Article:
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how much does a crane operator make

When weighing the decision on whether to attend crane operator school, it’s important to consider all the information available to you. For many, one essential question is how much does a crane operator make in a given year?

We’ll answer that question below. But first, it should be noted that crane and material handling machine operators are projected to see consistent job growth for the next decade. According to the U.S. Bureau of Labor Statistics (BLS), the field is expected to see 7% job growth — which matches the projected across all fields and industries — for the decade stretching from 2020-2030.

Those projections don’t take into account the possible increased growth that could occur with the initiation of the federal infrastructure bill. The $1 trillion bill is designed to improve, through passive public projects, all manner of infrastructure projects — from roads and bridges to improvements for water systems, airports, and railways. These projects will need crane and material handling machine operators — and other heavy equipment operators — to be completed. Clearly, the opportunities for crane operators will likely increase in frequency moving forward.

More than cranes: PTS also offers training courses on all sorts of heavy equipment, from skid steers to excavators. Learn more here.

Excellent Baseline, Median Pay for Crane Operators

Crane operators remain, on average, among the best compensated in the entire heavy equipment operator family of occupations. Recent data compiled by the BLS showed the average (or mean) hourly wage for crane operators was at $30.27/hour in 2020. The median yearly earning for crane operators was more than $59,000.

While those median wage numbers are impressive, the top-end and entry-level compensation place crane operators above other similar occupations. For example, highly experienced crane operators — those in the 20% of earners in the field — can approach $100,000 or more in a given year. The entry-level compensation still offers a strong initial earning capacity ($30-40K).

How much crane operators make is a strong reason to consider training and certification, but it’s far from the only one. There are many considerations that make this career path an attractive one. For instance, the demand level (cited above) is and will remain strong as more focus is turned to infrastructure projects. Also, the variety of roles crane operators can fulfill means there will be different tasks, locales, and jobs to potentially work. You can specialize in different types of cranes — like tower cranes or mobile hydraulic versions, fixed-cab or swing-cab — meaning there will also be room to grow, develop, and add to your skillset.

Finally, the ease of access and the relative quickness of the training and education programs to get started is a benefit for those looking for a new start. To become a crane operator you’ll need a high school education, and the proper certification and training. You won’t need a two- or four-year college degree. Your entire initial training and certification can be completed in a number of weeks, not months or years.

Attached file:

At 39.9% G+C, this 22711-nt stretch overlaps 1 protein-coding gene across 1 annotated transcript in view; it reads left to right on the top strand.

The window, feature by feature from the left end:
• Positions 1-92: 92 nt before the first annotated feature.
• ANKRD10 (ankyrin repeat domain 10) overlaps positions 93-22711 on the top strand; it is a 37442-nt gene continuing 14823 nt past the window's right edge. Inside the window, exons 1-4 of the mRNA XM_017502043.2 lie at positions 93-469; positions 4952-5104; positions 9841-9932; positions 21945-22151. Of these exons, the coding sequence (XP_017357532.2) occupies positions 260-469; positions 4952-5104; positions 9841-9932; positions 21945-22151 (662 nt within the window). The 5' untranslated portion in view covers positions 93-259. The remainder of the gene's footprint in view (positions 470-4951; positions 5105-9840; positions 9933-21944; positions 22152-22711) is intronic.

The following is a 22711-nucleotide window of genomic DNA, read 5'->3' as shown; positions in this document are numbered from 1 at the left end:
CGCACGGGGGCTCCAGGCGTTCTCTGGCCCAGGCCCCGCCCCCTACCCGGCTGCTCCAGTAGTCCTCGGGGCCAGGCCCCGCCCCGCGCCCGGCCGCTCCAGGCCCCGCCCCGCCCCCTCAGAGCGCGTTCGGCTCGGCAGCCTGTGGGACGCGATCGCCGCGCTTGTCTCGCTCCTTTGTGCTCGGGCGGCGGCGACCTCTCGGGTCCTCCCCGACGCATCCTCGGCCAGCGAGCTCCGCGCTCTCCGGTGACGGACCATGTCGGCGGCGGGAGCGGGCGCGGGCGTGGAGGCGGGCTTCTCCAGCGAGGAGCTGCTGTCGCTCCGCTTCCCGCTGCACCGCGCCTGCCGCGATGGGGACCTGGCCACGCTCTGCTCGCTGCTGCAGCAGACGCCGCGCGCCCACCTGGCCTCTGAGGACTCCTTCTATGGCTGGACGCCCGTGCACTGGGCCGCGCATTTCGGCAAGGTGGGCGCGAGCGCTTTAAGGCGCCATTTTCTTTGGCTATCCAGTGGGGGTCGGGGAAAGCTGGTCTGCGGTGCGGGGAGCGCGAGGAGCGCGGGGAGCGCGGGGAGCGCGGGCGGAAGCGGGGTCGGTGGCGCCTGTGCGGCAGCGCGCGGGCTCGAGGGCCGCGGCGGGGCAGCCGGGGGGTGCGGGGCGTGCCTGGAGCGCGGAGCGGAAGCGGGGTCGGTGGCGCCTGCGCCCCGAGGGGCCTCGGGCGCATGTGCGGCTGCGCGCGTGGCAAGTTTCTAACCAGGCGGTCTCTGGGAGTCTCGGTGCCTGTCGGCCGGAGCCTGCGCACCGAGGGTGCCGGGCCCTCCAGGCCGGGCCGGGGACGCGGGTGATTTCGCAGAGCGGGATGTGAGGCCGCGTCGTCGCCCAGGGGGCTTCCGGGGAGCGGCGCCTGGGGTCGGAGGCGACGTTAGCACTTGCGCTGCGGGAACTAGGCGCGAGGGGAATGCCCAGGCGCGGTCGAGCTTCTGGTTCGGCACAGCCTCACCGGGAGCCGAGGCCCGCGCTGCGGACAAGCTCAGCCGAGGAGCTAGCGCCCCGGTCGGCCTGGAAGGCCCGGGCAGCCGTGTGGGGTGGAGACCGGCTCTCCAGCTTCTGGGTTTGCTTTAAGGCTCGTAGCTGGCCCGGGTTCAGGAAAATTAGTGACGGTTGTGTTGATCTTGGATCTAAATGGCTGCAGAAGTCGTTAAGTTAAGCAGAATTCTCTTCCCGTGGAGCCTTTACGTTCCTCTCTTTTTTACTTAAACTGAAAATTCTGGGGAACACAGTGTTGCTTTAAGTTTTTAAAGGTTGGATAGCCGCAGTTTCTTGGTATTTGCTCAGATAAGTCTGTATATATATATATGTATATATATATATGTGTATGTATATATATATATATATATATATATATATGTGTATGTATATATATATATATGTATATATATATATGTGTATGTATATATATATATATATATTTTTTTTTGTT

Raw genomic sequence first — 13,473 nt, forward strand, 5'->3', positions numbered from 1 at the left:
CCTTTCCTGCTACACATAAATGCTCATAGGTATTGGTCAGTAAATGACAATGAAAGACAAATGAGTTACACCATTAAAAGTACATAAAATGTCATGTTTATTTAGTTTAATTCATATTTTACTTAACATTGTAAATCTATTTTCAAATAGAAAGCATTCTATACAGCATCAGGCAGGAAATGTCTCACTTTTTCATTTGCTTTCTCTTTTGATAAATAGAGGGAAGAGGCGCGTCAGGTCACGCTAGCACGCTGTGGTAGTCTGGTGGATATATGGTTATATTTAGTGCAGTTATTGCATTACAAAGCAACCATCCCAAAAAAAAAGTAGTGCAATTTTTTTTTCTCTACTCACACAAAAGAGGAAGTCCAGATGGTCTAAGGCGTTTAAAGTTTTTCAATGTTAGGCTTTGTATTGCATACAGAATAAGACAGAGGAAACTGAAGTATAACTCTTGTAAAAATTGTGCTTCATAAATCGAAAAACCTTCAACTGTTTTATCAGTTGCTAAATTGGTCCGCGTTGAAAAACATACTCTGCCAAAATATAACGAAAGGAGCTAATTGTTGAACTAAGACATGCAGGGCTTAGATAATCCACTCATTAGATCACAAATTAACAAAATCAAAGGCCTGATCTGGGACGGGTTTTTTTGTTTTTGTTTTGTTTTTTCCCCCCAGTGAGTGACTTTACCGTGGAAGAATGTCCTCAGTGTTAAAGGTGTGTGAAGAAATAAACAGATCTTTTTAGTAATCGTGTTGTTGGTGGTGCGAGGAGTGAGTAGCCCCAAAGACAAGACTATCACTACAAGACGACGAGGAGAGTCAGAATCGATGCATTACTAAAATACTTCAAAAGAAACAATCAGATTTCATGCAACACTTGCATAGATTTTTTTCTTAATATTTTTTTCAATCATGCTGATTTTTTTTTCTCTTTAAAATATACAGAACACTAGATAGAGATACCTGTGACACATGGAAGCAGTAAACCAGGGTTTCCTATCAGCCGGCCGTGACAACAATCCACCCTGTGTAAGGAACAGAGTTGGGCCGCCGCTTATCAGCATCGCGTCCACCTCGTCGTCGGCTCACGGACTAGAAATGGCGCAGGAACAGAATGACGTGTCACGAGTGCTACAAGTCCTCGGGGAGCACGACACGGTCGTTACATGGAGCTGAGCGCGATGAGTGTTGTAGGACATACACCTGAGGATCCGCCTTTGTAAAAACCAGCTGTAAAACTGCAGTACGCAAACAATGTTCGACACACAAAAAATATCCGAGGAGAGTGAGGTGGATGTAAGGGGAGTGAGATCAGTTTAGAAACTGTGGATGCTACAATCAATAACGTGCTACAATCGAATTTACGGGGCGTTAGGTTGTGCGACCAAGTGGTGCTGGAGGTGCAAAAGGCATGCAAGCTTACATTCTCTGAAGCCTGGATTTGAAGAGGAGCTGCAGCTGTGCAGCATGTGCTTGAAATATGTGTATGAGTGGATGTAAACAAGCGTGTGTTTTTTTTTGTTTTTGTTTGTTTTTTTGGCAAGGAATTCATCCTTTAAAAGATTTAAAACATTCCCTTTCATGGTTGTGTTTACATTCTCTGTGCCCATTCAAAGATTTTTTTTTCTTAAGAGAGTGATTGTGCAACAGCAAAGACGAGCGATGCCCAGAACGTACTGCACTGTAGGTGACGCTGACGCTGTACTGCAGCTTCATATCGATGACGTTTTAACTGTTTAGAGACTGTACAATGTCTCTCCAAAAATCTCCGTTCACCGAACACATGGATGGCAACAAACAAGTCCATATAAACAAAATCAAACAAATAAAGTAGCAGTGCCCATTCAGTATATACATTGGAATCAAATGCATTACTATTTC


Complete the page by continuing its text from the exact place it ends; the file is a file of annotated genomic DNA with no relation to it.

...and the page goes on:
When can you start? View our updated course offering schedule here.

PTS Provides Crane Operator Training and More

With three-week courses, hands-on training, and in-the-seat instruction, Performance Training Solutions can have you lined up for a new career path in a wide variety of heavy equipment operator jobs quickly. With 120-hour training courses, you’ll be able to update your credentials quickly. Our small class sizes mean students will be involved throughout and will allow for adjustments on how the information is delivered to better serve you.

In the classroom, models and visual representations will be combined with textbook information. In the field, you’ll receive plenty of time in the seat — roughly half of your total training time — to practice putting theories into action. PTS offers three heavy equipment training courses.

  • Heavy Equipment Operator 1 is an entry-level course and covers the knowledge and skills required to obtain employment as a skid steer, wheel loader, compactor, backhoe, or articulated off-road dump truck operator.
  • Heavy Equipment Operator 2 follows up on that initial training and opens the door to employment as an operator for bulldozers, scrapers, excavators, and motor graders.
  • Our Mobile Crane Operations course, structured the same as the Heavy Equipment courses, will help you become an NCCCO certified crane operator and covers both mobile hydraulic telescopic boom swing-cab and fixed-cab cranes.

With PTS, you won’t have to wonder ‘How much does a crane operator make?’ You’ll know and experience it quickly yourself. By beginning your training now or in the near future, you’ll be that much closer to realizing a new career path and strong earning potential as a crane or heavy equipment operator.

Contact PTS today to schedule a tour of our Columbus, Ohio facility. You’ll learn more about how we operate, how we can serve you, and earn a $500 Tuition Reduction Scholarship in the process.

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